updated 10:50 am EDT, Wed September 1, 2010
Apple using iPod event as test for NC data center
Apple's decision to stream its event live is actually a cover for a test of eventual iTunes streaming, a rumor asserted today. The first-ever Apple stream in eight years is reported by Apple contacts to be a practice run for the North Carolina data center to see how well it copes with a heavy traffic load streaming to iOS devices. Cult of Mac speculates that the Maiden-based facility might be used for 99-cent iTunes TV rentals that would be unveiled at today's event.
The use of the streaming for practice would explain Apple's decision to limit the stream to some of its own hardware. Although the stream is using an HTML5-based HTTP Live Streaming feature that Apple says is based on open standards, it isn't using a completely universal approach that would allow other web browsers and devices to work. Some of the reasons may be technical, as it partly depends on frameworks found only in QuickTime X and iOS 3/4 that haven't been ported to Windows or elsewhere but which could be useful for massive-scale streaming. Unlike pure HTML5, it can more easily adapt the bitrate to sustain playback on slower connections.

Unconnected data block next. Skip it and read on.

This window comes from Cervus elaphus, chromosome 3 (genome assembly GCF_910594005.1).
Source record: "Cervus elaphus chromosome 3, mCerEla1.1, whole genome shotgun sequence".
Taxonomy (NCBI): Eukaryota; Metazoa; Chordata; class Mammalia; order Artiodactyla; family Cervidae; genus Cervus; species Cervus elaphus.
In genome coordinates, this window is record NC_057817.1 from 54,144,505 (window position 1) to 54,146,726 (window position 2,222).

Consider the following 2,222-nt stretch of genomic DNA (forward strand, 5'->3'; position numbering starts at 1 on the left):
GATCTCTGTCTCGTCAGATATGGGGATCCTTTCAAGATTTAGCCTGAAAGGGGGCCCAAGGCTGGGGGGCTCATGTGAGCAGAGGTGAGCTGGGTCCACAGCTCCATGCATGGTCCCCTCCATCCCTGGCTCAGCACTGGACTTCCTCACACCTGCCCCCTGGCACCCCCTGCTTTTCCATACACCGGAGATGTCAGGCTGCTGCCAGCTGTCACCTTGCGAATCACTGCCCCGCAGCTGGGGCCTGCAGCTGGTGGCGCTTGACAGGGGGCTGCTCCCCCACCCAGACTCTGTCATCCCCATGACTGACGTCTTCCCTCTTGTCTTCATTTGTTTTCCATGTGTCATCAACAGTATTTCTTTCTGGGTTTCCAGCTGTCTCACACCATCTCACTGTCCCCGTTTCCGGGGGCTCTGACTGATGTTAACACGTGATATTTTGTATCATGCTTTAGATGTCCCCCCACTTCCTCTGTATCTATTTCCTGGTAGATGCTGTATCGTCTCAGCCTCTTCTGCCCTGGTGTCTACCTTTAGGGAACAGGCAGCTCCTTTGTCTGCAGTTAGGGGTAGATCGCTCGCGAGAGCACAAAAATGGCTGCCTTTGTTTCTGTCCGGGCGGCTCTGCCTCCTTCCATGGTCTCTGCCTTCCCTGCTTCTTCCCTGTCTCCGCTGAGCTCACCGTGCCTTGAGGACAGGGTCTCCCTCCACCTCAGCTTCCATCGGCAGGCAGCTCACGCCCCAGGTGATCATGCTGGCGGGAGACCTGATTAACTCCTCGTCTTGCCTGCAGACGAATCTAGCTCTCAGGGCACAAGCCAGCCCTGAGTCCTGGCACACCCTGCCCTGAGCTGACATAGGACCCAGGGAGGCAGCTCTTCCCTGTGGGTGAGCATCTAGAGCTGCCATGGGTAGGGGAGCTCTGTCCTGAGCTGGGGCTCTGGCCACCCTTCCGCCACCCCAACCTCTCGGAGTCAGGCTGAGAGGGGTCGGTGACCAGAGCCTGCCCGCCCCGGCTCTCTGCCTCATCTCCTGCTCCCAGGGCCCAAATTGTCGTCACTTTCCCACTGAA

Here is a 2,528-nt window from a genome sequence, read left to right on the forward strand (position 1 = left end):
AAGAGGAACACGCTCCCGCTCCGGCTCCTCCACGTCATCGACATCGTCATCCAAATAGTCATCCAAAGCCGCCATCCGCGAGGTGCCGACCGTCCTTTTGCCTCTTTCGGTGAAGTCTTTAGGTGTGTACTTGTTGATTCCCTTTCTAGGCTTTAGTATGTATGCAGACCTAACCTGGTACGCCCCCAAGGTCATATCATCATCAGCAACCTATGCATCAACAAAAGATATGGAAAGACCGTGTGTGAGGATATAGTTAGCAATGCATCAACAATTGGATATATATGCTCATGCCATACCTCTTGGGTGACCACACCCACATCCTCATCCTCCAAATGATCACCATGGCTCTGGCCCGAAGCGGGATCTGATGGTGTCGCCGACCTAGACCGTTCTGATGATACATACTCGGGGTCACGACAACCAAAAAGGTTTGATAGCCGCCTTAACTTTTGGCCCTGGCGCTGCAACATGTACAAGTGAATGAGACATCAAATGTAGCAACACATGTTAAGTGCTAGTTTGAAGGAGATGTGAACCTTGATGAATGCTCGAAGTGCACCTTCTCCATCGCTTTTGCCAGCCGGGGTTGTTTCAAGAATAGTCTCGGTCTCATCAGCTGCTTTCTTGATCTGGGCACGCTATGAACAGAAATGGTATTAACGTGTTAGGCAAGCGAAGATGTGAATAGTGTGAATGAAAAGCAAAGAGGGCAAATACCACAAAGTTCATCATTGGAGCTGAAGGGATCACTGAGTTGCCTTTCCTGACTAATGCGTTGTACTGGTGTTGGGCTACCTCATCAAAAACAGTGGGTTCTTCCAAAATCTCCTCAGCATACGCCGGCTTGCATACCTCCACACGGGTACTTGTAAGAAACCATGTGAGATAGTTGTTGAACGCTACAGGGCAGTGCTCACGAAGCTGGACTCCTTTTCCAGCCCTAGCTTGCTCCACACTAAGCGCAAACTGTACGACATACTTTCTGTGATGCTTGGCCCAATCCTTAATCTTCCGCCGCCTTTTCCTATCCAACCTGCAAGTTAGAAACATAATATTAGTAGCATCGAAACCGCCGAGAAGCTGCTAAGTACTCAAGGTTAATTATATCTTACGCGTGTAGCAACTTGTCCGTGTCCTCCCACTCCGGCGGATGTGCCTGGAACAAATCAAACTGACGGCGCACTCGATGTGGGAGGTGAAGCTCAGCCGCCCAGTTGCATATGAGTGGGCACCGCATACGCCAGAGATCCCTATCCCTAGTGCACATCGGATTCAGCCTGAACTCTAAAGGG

A fully cloud-based iTunes may not happen until next year, by which point the data center will be complete. The test could regardless signal Apple's intent to head off competition from not just video streaming incumbents like Amazon, Hulu and Netflix but also from Google's upcoming music service, which could give Android users an advantage through a built-in, on-demand way to access songs without a separate app.
Video services are most likely to be needed in the short term for an iOS-based Apple TV that some believe may show at today's event. In the long term, it could reduce the need for large amounts of flash memory on iPads, iPhones and iPods.